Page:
This is my story – “Uncoiling: A Memoir of Anxiety, Aneurysm and Renewal.”
The book is a memoir, just published, a contribution to the marriage between Buddhism and neuroplasticity, the ability of the brain to change and reorganize throughout life.
The book also is also about my personal experience of brain surgery in 2008 from a ruptured blood vessel, and how that experience led me to deeper understanding.
There is something for everyone in the book: heart-racing stories, details about bodywork and somatic traditions, as well as dharma and thought-provoking suggestions to combine allopathic and alternative medicine. And the book also includes plenty of lighthearted stories, the perfect complement to trauma.
For more than 30 years I have been a bodywork therapist with a master’s degree in Somatic Psychology, in private practice in Seattle.
In fact it was meditation, and my prior study of Buddhism, that led me into a career as a bodyworker. I integrated the teachings about mindfulness and stillness into my bodywork practice, and as a teacher of the somatic arts.
I was introduced to Zen Buddhism in the 1970s, initially intrigued by Japanese arts and by the idea of meditation, which was all the rage at the time.
I studied with Joko Beck Sensei and Katagiri Roshi, and went to the San Francisco Zen Center many times to sit meditation and hear the lectures. Sometime later I was introduced to vipassana meditation through Jack Kornfield’s weekly lectures in Marin County, California.
I began to weave my own understanding of Buddhist practice with my career in bodywork. When I moved to Seattle, I continued my explorations with Tsultrim Allione, after reading her book “Women of Wisdom.” I was curious about the Vajrayana branch of Buddhism, with all its strong images, that was so different from Zen.
So I began to attend retreats with her and took vows with her, since she travelled to the Seattle area regularly. Through her I met Namkhai Norbu Rinpoche, and have studied with him as well.
Throughout those years I’d been experiencing increasing anxiety, relying heavily on Buddhist practices, books, magazines and teachers of various traditions to help me work with my wild states of mind.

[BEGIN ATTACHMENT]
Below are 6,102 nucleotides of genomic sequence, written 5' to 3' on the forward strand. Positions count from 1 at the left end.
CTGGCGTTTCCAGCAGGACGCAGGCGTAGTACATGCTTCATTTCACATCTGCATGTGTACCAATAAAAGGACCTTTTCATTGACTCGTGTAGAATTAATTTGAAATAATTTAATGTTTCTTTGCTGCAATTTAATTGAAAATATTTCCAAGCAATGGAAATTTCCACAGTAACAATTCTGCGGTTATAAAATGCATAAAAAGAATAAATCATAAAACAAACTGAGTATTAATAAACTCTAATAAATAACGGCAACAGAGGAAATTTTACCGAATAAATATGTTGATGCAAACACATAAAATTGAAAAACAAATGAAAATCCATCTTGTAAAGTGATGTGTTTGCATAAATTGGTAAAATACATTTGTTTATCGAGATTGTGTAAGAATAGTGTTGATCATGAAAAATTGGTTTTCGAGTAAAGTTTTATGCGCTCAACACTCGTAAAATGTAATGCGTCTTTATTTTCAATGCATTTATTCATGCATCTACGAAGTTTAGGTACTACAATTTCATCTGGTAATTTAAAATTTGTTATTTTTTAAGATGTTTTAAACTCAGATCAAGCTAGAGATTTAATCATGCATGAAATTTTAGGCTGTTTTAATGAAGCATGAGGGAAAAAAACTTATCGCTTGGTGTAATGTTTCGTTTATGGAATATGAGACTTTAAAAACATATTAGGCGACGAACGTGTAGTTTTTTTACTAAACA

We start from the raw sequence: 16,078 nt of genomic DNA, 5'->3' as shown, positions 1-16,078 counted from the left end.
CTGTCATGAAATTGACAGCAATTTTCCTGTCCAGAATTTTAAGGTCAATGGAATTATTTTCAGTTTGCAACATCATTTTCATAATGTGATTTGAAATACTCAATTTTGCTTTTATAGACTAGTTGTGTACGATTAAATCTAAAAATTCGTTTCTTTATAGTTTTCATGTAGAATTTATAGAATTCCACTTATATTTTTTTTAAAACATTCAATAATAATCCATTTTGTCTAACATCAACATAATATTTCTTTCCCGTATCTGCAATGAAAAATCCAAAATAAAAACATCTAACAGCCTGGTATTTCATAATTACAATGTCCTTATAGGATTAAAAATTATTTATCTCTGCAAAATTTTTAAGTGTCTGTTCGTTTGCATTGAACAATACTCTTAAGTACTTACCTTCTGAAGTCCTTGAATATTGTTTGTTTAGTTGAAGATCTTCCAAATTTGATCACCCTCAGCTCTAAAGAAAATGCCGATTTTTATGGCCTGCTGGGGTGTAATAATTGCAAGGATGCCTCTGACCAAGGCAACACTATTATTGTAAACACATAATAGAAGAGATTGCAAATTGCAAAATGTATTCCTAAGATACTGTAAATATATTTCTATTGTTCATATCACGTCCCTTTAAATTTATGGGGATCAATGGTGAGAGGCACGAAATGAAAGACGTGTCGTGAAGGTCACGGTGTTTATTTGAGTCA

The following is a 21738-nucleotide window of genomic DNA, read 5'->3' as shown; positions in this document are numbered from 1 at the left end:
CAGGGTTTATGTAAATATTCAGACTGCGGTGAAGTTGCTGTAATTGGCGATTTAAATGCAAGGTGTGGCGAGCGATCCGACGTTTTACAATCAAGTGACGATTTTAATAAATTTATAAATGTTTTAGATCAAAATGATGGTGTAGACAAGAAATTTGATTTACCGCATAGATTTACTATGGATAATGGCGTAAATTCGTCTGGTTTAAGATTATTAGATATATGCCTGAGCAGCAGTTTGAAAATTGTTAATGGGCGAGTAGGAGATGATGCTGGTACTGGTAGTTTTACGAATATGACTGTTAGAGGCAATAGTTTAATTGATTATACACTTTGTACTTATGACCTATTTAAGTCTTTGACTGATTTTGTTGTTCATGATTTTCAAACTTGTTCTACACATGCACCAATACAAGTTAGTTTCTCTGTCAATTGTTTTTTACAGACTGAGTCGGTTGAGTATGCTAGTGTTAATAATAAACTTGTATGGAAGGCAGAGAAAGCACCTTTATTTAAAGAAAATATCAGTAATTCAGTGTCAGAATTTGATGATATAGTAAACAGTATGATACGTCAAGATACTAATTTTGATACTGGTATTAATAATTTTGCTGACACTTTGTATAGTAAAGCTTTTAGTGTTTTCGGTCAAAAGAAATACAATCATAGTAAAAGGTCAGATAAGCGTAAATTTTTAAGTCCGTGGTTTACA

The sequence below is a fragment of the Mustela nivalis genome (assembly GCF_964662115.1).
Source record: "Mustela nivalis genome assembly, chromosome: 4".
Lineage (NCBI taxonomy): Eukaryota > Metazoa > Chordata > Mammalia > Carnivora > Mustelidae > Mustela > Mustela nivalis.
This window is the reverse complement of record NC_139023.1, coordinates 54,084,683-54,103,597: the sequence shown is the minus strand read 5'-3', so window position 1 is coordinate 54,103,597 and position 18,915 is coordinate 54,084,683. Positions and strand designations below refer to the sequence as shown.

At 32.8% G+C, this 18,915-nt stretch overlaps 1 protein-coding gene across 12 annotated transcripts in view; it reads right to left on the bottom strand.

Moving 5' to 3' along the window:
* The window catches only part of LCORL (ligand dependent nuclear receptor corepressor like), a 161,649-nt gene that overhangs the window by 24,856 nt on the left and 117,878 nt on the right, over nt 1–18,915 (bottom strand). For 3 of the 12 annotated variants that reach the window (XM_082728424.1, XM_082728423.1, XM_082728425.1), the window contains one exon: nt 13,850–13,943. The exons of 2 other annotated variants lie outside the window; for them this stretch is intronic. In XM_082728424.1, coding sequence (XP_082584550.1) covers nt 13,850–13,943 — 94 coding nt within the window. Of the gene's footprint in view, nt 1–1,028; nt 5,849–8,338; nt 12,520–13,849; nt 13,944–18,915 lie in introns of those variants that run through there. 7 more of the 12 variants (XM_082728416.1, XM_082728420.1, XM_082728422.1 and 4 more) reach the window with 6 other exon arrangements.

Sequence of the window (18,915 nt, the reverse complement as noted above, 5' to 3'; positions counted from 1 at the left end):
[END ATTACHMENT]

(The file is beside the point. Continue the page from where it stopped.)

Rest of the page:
The Tara meditations and other mantra recitations helped me to quiet my mind, as did the breathing practices. In particular I liked the Chod practice, for it spoke directly to my explorations of body/mind integration. I’d have long conversations with Buddhist friends and colleagues, as we tried to understand the mind, the brain, mental stability and health.
Although I was a long-time meditator I couldn’t quiet the thoughts in my mind, which were increasing in their speed and intensity. My brainstem would shake, vibrating so strongly I thought my head would fall off my torso. Why wasn’t anything like this written about in the literature? Was this just anxiety, a spiritual obstacle, or some other bizarre health issue?
One wise friend finally said to me, “We do what we must in order to help others!” And so I began to take a medication to stabilize my mind, which was clearly leaving my control. I continued to try to heal using the extensive bodywork and movement traditions I relied on and that my cells knew so well.
And then my brain broke in an unexpected way: a ruptured blood vessel. Instead of ending up in the psych ward I ended up in the neuropsych intensive care unit, after brain surgery.
Even though I was heavily medicated then, I still strongly recall the Green and White Tara images my husband brought to the ICU, and placed by my bedside. These are inspirational paintings of traditional Buddhist deities or archetypes, which represent long life, protection and compassion. They guided me through the hospital maze for the two weeks I lived there, recovering.
After a miraculously successful surgery I “woke up,” aware that there was minimal tissue damage. Even today I can hardly believe the physicians repaired an artery in my brain, using what is called the coil method, accessing my brain from an artery at the top of my thigh. They didn’t even cut into my skull!
I still wonder how and if the anxiety and the aneurysm are connected.
Lama Tsultrim later told me that my husband had telephoned her for help during that time, and she prayed for me. During the summer of 2012, when I was at Tara Mandala for a dzogchen retreat, I gave her a copy of my book in a private interview and talked with her about core anxiety, a universal issue.
A few weeks after getting out of the hospital I was journaling about my experiences, trying to make sense of my life. During that time I read Reggie Ray’s book “Touching Enlightenment,” and finally found someone who was writing about what I had learned on my own: the integration of Buddhism and bodywork in a direct way.
I began to review my studies of somatics and other related subjects. The memoir that came out of that work is a slim volume filled with facts, teaching stories, allusions and suggestions, for others interested in caring for and understanding their bodies as part of their life experience and spiritual development.
As for my own spiritual development, I feel much gratitude for simple things and a great calmness in daily life. Simple breath meditations, Tara and Vajrasattva practices, and Ganapujas with friends, help me weave compassion and grace into my life. My commitment to my bodywork therapeutic practice, to directly help others, has deepened.